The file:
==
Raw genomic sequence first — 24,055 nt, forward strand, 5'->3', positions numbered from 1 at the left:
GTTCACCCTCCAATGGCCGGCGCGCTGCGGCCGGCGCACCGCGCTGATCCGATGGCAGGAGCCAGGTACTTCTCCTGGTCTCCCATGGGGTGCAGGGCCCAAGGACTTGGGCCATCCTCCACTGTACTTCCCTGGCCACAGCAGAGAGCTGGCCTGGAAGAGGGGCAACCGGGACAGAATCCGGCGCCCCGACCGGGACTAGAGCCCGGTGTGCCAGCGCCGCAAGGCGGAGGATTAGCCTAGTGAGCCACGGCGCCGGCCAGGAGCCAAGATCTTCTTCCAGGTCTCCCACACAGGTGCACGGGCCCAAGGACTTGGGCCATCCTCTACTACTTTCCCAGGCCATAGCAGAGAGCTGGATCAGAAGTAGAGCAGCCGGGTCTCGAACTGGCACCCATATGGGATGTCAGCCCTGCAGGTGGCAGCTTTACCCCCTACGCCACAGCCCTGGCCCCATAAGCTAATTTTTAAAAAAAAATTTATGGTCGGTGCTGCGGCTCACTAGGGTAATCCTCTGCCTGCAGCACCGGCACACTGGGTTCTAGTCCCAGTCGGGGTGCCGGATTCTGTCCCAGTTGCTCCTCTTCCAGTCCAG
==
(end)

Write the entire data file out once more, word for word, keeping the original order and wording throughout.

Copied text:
Raw genomic sequence first — 24,055 nt, forward strand, 5'->3', positions numbered from 1 at the left:
GTTCACCCTCCAATGGCCGGCGCGCTGCGGCCGGCGCACCGCGCTGATCCGATGGCAGGAGCCAGGTACTTCTCCTGGTCTCCCATGGGGTGCAGGGCCCAAGGACTTGGGCCATCCTCCACTGTACTTCCCTGGCCACAGCAGAGAGCTGGCCTGGAAGAGGGGCAACCGGGACAGAATCCGGCGCCCCGACCGGGACTAGAGCCCGGTGTGCCAGCGCCGCAAGGCGGAGGATTAGCCTAGTGAGCCACGGCGCCGGCCAGGAGCCAAGATCTTCTTCCAGGTCTCCCACACAGGTGCACGGGCCCAAGGACTTGGGCCATCCTCTACTACTTTCCCAGGCCATAGCAGAGAGCTGGATCAGAAGTAGAGCAGCCGGGTCTCGAACTGGCACCCATATGGGATGTCAGCCCTGCAGGTGGCAGCTTTACCCCCTACGCCACAGCCCTGGCCCCATAAGCTAATTTTTAAAAAAAAATTTATGGTCGGTGCTGCGGCTCACTAGGGTAATCCTCTGCCTGCAGCACCGGCACACTGGGTTCTAGTCCCAGTCGGGGTGCCGGATTCTGTCCCAGTTGCTCCTCTTCCAGTCCAG